In that moment, if you’ve been doing your job well, you’ll approach those investors and the answer will come: “We’re with you.”

As for the near term, McCahon says, make an annual IR plan and put it into practice. Focus on what you can control or influence, not what you can’t change.

One IRO asked how you deal with high-frequency trading and the daily gyrations of stocks in today’s hyper-short-term market. McCahon’s advice:

You can’t. What’s your title? Investor relations – not trader relations. Yes, you have to be aware of what it is and be explaining these events to people. But there’s nothing you can do about it – move on.

McCahon says one of the best things an IR professional can do is spend 50% to 70% of your time focusing internally: educating management about investors’ feelings, preparing execs to meet with analysts and shareholders, coming up with Q&As and drilling managers, sharing the IR plan and managing internal expectations.

“What’s changed in IR?” someone asked. Well, this led to a big discussion about fax machines. Too many of us in the room remember when fax machines were the coolest new technology for rapid communication with the market. We punched in fax numbers and waited for it to send. Today, who still owns a fax machine?

McCahon suggests, though, that the heart of IR hasn’t changed: It’s finding and cultivating long-term investors for that moment in the future when you need them.

© 2011 Johnson Strategic Communications Inc.

A visit to the Buffett buffet

January 26, 2010

If you’ve wondered what the Berkhshire Hathaway annual meeting is like – from parties to steakhouses to sightseeing in Omaha to asking “the Oracle” a question, Mattathias Schwartz offers a first-timer’s view of the pilgrimage to capitalism in the January 2010 Harper’s Magazine.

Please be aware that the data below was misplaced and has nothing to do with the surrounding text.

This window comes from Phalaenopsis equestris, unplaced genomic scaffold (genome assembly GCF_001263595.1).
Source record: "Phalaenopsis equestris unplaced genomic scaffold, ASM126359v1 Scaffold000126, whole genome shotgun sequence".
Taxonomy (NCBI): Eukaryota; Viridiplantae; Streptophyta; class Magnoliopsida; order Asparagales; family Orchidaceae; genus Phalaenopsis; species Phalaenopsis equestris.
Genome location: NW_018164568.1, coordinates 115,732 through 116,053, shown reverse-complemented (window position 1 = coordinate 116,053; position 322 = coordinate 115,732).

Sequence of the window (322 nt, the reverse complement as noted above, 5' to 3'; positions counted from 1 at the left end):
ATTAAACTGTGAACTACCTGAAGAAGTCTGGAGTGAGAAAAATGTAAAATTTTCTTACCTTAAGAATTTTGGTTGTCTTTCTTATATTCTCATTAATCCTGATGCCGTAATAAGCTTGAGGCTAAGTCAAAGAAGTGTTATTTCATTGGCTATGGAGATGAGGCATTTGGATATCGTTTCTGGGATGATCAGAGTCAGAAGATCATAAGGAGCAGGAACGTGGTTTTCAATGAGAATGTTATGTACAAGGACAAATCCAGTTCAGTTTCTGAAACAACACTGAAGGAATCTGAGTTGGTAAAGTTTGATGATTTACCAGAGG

“The Church of Warren Buffett” (online access limited to subscribers) is an entertaining, if somewhat cynical, look at the phenomenon of BRK and its loyal shareholders – though it falls short of real insight into either Buffett’s investing approach or the relationship of the company with its investors.

I won’t spoil it for you, except for this taste, a quote from the Berkshire Hathaway Owner’s Manual, a 1996 manifesto of Buffett and Charlie Munger’s philosophy of shareownership that the company still offers on its home page:

Charlie and I hope that you do not think of yourself as merely owning a piece of paper whose price wiggles around daily and that is a candidate for sale when some economic or political event makes you nervous. We hope you instead visualize yourself as a part owner of a business that you expect to stay with indefinitely, much as you might if you owned a farm or apartment house in partnership with members of your family. For our part, we do not view Berkshire shareholders as faceless members of an ever-shifting crowd, but rather as co-venturers who have entrusted their funds to us for what may well turn out to be the remainder of their lives.

Now that’s targeting long-term investors. More CEOs could express those feelings.

This year’s Berkshire meeting will be Saturday May 1, with parties all weekend. But you can save the plane fare to Omaha, and the cost of BRK.A or BRK.B shares, by picking up the magazine. Or just spend an hour exploring Berkshire’s website. Ultra-plain in presentation, matching the cultivated down-home-ness of Buffett himself, the site offers a wealth of interesting reading and philosophy on investors.

© 2010 Johnson Strategic Communications Inc.